August 25, 2019
Tokyo- Japan is seen facing a headwind over its proposal to expand catch quotas for Pacific bluefin tuna at a forthcoming international meeting, as the United States is likely to reject it.
The proposal will be discussed at a four-day meeting of the Northern Committee of the Western and Central Pacific Fisheries Commission in the U.S. city of Portland from Sept. 3.
Japan calls for a quota increase of 10 pct for small Pacific bluefin tuna weighing less than 30 kilograms and 20 pct for larger tuna.
The Asian country, a major consumer of the fish, which is popular at sushi restaurants, cites recovery in the stock of juvenile fish in 2017 and 2018.
But Washington "is expected to oppose the increase," a Japanese Fisheries Agency official said. "The United States is expected to say the overall (Pacific bluefin tuna) stock remains low."
The WCPFC has 26 member economies. Ten of them, including Japan, the United States, Taiwan and South Korea, are members of the Northern Committee.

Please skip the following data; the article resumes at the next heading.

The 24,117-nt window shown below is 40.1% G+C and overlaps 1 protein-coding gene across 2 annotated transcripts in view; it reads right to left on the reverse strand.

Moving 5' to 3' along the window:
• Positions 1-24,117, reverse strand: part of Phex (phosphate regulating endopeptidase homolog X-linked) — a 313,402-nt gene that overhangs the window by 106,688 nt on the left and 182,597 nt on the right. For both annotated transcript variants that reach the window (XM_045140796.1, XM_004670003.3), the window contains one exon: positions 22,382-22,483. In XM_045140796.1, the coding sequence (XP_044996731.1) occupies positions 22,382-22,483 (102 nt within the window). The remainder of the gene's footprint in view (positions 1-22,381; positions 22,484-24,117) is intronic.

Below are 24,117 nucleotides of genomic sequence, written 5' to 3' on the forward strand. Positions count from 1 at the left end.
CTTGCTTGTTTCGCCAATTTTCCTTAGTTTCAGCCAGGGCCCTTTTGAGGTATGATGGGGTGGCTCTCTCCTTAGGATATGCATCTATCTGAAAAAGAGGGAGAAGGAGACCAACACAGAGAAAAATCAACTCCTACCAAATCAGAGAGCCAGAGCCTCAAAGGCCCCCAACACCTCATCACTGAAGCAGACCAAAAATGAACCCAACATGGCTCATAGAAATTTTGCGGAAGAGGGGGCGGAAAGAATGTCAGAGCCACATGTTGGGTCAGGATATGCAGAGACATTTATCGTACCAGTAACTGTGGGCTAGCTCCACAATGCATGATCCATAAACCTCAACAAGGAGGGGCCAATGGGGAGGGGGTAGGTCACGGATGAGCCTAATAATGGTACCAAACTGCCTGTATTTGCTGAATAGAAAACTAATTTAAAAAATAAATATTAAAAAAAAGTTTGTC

At a committee meeting last year, Japan proposed a quota increase of 15 pct for both small and large Pacific bluefin tuna. But no agreement was reached.
This year, Japan hopes to win support by reducing the margin of increase for small tuna, as fishing controls on younger fish are considered more effective in facilitating fish resources recovery.
Japan's annual catch quota stands at 4,007 tons for small tuna and 4,882 tons for larger fish.
If the current Japanese proposal is passed unanimously as it is, the country's quota for small fish would increase by about 400 tons.
For larger fish, the total quotas would increase by 1,300 tons. This amount would be split between Japan, Taiwan and South Korea.
According to the agency, resources of mature Pacific bluefin tuna capable of reproduction fell steadily from the 1961 level of 170,000 tons, reaching 12,000 tons in 2010.
The WCPFC introduced fishing restrictions in 2015. The commission aims to boost the total stock of mature Pacific bluefin tuna to 43,000 tons by 2024. Jiji Press
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